Small swarms arrive in Horn of Africa
Recent reports indicate that Desert Locust infestations are present in coastal areas of northern Somalia that were affected last month by a rare tropical cyclone.
The cyclone brought heavy rains and flooding. Adult groups and a few small swarms are thought to have crossed the Gulf of Aden from southern Yemen to coastal areas of northern Somalia on winds associated with the cyclone. So far, two areas appear to be affected: the northeast where mature gregarious adults were seen copulating this week on the coast between Las Koreh and Bosaso, and on the northwest coast where there were unconfirmed reports of hopper bands west of Berbera near Gerisa. Survey teams are being mobilised to confirm the infestations.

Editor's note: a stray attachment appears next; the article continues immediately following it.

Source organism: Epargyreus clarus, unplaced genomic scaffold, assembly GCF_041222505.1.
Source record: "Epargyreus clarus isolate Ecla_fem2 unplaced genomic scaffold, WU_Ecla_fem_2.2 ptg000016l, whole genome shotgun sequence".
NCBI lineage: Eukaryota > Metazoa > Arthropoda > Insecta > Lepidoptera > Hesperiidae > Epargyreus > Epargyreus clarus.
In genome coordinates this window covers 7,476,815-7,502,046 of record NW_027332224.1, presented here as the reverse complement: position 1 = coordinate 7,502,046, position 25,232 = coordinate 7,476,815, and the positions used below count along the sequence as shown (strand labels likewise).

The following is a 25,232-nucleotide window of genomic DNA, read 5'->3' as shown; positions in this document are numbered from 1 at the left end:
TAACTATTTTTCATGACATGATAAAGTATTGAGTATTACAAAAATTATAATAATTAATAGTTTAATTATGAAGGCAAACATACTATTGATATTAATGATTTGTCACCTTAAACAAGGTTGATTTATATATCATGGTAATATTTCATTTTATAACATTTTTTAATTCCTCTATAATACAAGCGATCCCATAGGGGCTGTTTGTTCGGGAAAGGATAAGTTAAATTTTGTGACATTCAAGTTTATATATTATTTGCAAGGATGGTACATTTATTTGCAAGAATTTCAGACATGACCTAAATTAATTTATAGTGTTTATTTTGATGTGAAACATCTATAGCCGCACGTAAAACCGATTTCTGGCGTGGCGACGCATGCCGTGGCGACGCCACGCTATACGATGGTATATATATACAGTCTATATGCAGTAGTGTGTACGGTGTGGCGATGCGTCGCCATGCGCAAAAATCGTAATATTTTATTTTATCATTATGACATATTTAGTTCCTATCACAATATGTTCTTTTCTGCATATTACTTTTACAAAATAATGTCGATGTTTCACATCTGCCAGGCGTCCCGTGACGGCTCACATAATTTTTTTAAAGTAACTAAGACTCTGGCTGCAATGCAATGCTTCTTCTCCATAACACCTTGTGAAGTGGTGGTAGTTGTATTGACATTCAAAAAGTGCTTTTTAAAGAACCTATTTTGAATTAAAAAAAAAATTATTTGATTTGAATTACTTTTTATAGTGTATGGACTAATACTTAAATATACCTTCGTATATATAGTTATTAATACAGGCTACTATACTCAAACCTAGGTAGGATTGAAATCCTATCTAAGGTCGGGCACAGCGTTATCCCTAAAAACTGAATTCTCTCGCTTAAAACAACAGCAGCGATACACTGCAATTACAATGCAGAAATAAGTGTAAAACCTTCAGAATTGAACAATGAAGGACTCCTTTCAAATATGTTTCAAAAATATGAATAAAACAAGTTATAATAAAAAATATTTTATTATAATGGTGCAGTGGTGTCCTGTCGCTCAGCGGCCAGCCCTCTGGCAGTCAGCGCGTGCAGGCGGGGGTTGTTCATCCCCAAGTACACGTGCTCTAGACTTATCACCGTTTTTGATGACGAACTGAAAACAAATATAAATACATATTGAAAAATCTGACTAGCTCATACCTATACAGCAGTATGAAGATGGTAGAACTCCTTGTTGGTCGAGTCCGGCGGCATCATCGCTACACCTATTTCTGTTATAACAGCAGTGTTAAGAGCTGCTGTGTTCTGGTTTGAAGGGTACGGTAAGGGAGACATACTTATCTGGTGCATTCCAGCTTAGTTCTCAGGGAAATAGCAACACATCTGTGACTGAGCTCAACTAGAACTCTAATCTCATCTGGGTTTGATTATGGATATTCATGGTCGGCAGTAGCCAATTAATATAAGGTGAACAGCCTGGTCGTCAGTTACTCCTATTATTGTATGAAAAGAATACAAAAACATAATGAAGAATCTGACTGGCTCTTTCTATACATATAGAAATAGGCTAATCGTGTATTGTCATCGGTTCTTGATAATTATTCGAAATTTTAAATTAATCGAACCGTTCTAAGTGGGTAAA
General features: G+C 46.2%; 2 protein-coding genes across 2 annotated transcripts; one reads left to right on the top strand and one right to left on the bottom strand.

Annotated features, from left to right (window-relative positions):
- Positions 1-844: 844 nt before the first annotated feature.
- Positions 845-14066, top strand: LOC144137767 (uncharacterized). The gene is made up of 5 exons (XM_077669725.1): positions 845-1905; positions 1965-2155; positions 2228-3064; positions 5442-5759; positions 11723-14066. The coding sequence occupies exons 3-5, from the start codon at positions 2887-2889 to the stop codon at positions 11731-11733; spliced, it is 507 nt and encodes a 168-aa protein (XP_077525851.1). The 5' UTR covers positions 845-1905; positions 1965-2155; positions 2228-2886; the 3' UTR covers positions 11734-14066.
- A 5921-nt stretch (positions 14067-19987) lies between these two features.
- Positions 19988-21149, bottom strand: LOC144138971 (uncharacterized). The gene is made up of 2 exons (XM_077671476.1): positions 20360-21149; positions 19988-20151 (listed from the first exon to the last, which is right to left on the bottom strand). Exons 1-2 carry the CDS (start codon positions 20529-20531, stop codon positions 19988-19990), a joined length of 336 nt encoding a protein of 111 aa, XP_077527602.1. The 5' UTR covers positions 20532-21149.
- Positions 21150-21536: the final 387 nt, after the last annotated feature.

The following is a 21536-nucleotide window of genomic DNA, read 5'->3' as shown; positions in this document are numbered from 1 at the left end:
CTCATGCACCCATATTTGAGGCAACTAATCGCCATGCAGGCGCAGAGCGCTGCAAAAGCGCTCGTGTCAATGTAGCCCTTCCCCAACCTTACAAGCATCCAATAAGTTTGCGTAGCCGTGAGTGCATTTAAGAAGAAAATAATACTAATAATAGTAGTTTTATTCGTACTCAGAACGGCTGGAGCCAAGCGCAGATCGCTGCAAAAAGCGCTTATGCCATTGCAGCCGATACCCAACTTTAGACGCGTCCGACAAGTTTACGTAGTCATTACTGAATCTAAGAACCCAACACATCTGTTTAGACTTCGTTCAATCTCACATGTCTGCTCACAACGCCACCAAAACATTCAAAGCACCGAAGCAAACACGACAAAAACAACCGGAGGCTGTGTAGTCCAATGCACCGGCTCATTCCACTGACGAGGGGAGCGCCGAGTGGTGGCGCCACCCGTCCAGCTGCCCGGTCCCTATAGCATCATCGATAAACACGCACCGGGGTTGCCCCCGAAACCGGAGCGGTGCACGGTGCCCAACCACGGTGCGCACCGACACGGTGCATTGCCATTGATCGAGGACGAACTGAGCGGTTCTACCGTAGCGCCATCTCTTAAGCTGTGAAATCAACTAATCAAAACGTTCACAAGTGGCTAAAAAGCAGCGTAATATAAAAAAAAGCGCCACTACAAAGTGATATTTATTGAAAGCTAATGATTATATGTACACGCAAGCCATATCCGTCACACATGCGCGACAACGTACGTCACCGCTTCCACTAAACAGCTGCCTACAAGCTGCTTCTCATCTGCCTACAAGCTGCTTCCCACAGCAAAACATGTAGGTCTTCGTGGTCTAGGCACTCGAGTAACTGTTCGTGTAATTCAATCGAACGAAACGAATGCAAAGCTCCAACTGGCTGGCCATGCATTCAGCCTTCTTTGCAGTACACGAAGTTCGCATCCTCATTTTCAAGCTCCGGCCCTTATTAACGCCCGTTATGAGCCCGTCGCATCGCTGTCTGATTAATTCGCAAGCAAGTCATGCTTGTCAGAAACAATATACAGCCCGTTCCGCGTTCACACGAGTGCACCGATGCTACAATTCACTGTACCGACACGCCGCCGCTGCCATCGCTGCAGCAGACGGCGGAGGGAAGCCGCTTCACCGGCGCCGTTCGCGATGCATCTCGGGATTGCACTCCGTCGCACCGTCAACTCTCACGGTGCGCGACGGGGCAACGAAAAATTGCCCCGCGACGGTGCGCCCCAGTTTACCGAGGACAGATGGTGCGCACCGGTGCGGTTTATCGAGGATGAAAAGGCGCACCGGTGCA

As it is the beginning of the winter breeding season, egg-laying in areas of recent rains will cause hatching, hopper band formation and a further increase in locust numbers in the coming months.
The situation continues to remain very serious in Yemen where an increasing number of new generation immature swarms are forming on the northern coast of the Red Sea, and in Eritrea as control operations continue against hopper bands on the central coast near Massawa where new swarms may form shortly.
In Sudan, breeding is underway on the Red Sea coast in the Tokar Delta, and adults have appeared further south towards the border of Eritrea. Survey and control operations are in progress.
Efforts continue to control an outbreak in northwest Mauritania that developed in October. Control operations are in progress against hopper bands and groups of hoppers and adults.